I have an 8-year-old daughter and a good deal of my time and bandwidth is spent consuming various forms of totally mind-numbing entertainment with her. Much of what is produced for kids, particularly the serialized stuff, isn’t especially great and it can be tedious to sit through it. Not everything, especially in serialized form, can be Moana or a Pixar film. So when a show comes along that is smart, treats its audience with respect and care, and has entertainment value for parents and kids alike comes along, we parents get excited and become advocates for it. A few years ago one of those shows was the much beloved PBS’s Odd Squad.
I am hoping that Will vs. The Future, a show created by Tim McKeon, one of Odd Squad’s co-creators, will be another.
The pilot for Will vs. The Future is available to watch on Amazon for free through Friday, and then the provider will decide whether or not to green light the series.
The show is a middle-school-based comedy that leans heavily on Terminator tropes—its opening scene is heavy with jokes that poke fun at the tropes themselves—and it features a cast of characters both racially diverse and representative of socioeconomic realities viewers don’t typically see on kids shows.
I recently had the pleasure of talking with Will vs. The Future creator Tim McKeon for the second time—the first was when I interviewed him and Odd Squad co-creator Adam Peltzman a few years back when that [great] show was in between seasons. This time around I got to see McKeon while I was out in Los Angeles, which was a treat because seemingly devoid of ego, he’s just this guy who is really excited to make good television. We talked about the pilot, representation in kids programming, and what he hopes to see happen with the series should it get picked up.
Odd Squad was rooted in sort of a off-the-wall fantastical reality, and Will vs. The Future is as well but in a very different direction. Why did you go the Science Fiction route?
It always starts with trying to make something funny and entertaining, but I think with fantastical genres you can explore so many cool things and ideas. And with this show there are all of these undercurrents of ideas we get to explore. There is free will versus destiny on one hand and then there is the middle school story. There are all these high school stories out there about people discovering who they are, but it’s really middle school where it hits that you’re not a kid anymore.
You have Thomas F. Wilson playing the principal, and by way of his work in Back to the Future [Biff] and then in Freaks and Geeks [Coach Fredricks], his oeuvre represents both of these arenas.
Definitely! And he’s so great in this. He’s always so great. In middle school, there are all these influences around you, and you’re battling with who you think you are versus who people say you are. That was a really fun idea to wrap up in this sci-fi world.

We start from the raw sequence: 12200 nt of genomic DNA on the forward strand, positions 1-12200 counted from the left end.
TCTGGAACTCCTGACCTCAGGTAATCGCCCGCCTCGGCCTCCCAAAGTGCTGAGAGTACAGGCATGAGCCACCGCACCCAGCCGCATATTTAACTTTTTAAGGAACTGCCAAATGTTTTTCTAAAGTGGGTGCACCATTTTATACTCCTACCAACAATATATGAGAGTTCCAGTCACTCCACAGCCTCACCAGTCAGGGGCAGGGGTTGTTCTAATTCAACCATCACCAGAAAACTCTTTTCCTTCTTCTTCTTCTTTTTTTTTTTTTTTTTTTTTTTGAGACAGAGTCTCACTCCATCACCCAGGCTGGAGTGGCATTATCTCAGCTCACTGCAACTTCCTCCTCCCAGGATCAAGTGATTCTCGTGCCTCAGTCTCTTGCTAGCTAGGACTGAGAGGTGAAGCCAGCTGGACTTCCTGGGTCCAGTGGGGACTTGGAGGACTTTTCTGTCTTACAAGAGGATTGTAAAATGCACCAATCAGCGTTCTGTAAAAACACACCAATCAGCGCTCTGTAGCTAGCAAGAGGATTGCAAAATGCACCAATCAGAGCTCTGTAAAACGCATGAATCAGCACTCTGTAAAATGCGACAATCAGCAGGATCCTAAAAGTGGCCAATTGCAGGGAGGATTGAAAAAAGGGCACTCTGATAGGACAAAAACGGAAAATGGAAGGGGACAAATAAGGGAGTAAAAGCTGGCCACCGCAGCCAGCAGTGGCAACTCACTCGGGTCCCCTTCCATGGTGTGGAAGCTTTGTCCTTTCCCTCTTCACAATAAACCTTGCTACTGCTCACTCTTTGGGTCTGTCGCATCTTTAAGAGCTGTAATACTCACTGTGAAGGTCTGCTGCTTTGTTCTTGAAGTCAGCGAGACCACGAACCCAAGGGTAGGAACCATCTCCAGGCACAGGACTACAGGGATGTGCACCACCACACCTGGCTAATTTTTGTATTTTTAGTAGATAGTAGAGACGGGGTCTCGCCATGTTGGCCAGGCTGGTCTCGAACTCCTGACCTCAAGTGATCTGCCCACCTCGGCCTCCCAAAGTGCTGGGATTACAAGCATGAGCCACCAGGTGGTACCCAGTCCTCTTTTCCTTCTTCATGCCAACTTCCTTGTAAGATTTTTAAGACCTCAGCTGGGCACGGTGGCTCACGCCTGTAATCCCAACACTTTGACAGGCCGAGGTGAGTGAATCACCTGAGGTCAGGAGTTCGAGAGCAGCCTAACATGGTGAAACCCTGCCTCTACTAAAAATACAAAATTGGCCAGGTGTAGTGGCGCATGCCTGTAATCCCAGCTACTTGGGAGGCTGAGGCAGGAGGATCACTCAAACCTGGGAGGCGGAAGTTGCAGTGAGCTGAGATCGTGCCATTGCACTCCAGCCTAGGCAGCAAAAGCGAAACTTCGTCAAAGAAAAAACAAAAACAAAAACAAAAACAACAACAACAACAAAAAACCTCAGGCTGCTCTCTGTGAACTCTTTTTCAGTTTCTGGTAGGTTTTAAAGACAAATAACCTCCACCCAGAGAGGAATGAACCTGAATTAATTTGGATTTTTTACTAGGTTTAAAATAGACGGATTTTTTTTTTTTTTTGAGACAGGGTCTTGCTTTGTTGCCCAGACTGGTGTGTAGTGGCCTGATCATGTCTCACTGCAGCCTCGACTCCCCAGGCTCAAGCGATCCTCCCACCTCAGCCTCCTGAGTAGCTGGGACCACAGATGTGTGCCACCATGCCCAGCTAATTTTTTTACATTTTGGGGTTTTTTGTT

Really, I just love sci-fi and I love time travel. In the Odd Squad writers room we reached a point where I wasn’t allowed to pitch any more time travel stories. I think we did 5? Then I worked on Gravity Falls and there is time travel in that. I worked on Adventure Time and there’s time travel in that. Any time there is an opportunity to squeeze in time travel, I’ll do it. I love it.
Is this show a bigger production than Odd Squad was? You have some great sets and dynamic effects.
It’s a big show—much bigger than Odd Squad, though we got really good at stretching budgets over there to make the show look big. If this goes to series, it is going to be really heavy on the sci-fi where the goal will be to show the future world.
The actors in this show are so great. The kids are fantastic. I recently saw kids television movie that was cast diversely, but all the characters of color and characters with accents were “the bad guys” and it felt like a huge fumble. It feels like you’re setting something up here that’s more complicated. Can you talk about that?
Our goal is always to cast the funniest, best actors, but I think working on Odd Squad for PBS and seeing the reaction from parents where kids see themselves reflected back, I have become this huge proponent of doing that more. There is so much on TV that’s just wall-to-wall white people. And as a white writer, I’m self conscious about it as well. My son is adopted from Korea, so it’s something I want him to see in the shows he watches. Gender equality is also something I am paying attention to.
When you say you’ve heard a lot from parents, what have they reported back to you?
Well with Odd Squad the main boss is Ms. O, who is African American. I just heard from tons of parents about how awesome it is to show a little girl of color in charge. She’s a competant, awesome, leader. It’s sorely lacking in TV now and it’s so important not to just have side characters of color, but to have main characters of color. And like I said, I have a 9-year-old and you just get sick of seeing shows about white kids.
And the same goes for economic status. In this show, Will doesn’t live in a very nice house. He doesn’t got to this beautiful school. You find yourself having to push for that with production designers, who are all so helpful and great, but they’re not used to that being the direction. I think it’s important to show more than just rich kids on TV.
I grew up working class and on free/reduced lunch and Roseanne was crucial for me at that time.
Roseanne was the best for that.
And not to be manipulative, but storytelling is all about struggle and it is more interesting when it’s about characters who are fighting to get out of a situation. I really hope that the show gets picked up and we can explore all of the places these stories can go.